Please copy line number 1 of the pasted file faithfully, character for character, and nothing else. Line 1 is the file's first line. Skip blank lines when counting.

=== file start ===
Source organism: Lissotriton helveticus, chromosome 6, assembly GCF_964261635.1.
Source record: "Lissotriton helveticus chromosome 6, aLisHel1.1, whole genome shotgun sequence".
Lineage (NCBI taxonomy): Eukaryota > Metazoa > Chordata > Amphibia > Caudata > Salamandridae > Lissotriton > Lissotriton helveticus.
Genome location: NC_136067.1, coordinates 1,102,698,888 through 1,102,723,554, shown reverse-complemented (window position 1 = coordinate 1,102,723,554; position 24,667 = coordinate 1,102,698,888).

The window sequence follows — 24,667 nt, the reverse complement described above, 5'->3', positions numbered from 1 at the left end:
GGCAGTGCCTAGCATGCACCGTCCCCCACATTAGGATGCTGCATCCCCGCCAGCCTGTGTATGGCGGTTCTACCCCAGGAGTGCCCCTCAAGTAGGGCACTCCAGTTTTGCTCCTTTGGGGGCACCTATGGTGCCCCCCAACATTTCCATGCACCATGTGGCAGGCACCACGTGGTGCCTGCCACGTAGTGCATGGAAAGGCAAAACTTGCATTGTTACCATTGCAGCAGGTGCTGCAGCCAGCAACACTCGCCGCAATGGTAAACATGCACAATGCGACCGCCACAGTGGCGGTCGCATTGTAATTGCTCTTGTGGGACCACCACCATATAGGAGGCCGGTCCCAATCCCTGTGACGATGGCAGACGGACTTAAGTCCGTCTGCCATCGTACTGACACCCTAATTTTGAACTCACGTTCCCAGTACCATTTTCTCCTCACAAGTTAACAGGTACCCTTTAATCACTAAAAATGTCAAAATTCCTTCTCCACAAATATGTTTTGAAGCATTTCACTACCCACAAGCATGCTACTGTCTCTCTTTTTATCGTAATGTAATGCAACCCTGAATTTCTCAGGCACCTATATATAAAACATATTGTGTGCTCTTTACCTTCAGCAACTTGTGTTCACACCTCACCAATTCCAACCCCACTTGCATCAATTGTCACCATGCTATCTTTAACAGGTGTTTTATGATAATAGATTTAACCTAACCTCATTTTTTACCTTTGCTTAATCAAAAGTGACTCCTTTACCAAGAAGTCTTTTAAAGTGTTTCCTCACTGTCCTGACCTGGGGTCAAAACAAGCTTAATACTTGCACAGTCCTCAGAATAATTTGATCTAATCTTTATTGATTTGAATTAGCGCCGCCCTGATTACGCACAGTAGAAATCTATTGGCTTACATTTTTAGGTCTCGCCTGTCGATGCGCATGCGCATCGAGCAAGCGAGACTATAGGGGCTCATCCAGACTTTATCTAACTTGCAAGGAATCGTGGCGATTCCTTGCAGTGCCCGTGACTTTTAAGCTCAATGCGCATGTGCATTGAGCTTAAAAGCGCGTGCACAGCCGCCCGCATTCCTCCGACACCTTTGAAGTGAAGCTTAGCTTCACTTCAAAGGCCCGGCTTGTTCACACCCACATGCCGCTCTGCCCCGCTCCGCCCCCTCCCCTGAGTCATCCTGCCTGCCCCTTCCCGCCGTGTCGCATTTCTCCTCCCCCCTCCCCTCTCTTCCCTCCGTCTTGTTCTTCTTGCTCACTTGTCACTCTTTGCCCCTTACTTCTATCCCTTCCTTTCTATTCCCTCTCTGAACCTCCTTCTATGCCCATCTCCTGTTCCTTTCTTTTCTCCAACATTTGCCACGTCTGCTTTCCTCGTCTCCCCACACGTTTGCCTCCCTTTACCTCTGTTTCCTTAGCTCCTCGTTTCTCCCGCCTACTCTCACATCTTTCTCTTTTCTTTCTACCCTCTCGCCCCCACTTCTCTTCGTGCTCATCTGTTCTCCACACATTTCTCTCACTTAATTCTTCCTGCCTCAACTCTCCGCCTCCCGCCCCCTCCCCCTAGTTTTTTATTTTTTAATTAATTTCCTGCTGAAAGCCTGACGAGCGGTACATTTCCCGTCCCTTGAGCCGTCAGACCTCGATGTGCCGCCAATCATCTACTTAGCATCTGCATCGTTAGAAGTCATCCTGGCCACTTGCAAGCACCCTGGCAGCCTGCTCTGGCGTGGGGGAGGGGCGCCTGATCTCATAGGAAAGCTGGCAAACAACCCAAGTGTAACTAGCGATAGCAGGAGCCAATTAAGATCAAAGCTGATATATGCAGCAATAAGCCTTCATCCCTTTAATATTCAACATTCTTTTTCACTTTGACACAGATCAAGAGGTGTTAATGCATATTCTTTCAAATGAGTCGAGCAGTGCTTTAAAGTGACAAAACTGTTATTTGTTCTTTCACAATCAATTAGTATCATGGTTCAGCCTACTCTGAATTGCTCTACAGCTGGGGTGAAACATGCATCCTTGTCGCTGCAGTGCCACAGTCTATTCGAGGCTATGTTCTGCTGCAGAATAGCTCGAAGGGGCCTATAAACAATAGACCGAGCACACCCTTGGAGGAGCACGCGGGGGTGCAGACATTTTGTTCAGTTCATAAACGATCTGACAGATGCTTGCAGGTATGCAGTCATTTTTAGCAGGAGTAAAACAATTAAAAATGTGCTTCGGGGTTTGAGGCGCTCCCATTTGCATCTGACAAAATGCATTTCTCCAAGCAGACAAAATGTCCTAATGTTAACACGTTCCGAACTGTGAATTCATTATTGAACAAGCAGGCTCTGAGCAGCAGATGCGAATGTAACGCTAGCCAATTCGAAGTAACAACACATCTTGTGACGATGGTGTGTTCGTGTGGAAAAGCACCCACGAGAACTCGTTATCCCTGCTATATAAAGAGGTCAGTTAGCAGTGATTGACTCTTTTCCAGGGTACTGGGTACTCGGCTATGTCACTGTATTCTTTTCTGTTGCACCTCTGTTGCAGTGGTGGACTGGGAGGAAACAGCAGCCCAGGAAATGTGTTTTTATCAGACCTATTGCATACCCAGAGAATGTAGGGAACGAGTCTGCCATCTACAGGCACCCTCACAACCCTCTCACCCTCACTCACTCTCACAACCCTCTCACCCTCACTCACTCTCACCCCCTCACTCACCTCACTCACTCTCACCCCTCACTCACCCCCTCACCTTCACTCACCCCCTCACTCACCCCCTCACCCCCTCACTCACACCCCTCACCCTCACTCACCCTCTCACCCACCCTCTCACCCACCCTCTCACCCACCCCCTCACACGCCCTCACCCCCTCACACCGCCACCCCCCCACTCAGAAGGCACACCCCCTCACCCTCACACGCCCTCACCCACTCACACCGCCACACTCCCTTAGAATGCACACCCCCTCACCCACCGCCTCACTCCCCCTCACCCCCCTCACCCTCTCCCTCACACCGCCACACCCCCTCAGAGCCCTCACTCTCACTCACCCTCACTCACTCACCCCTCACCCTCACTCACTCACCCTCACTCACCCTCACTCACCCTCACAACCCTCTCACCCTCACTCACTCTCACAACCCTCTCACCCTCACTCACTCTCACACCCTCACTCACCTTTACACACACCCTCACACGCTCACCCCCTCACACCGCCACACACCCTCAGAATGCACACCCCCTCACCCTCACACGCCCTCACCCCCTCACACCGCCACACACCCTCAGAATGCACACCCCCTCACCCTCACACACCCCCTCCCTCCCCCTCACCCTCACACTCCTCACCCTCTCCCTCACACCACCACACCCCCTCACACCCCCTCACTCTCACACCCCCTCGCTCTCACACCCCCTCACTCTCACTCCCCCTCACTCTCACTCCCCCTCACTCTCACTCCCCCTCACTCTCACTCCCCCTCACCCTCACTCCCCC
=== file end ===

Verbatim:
Source organism: Lissotriton helveticus, chromosome 6, assembly GCF_964261635.1.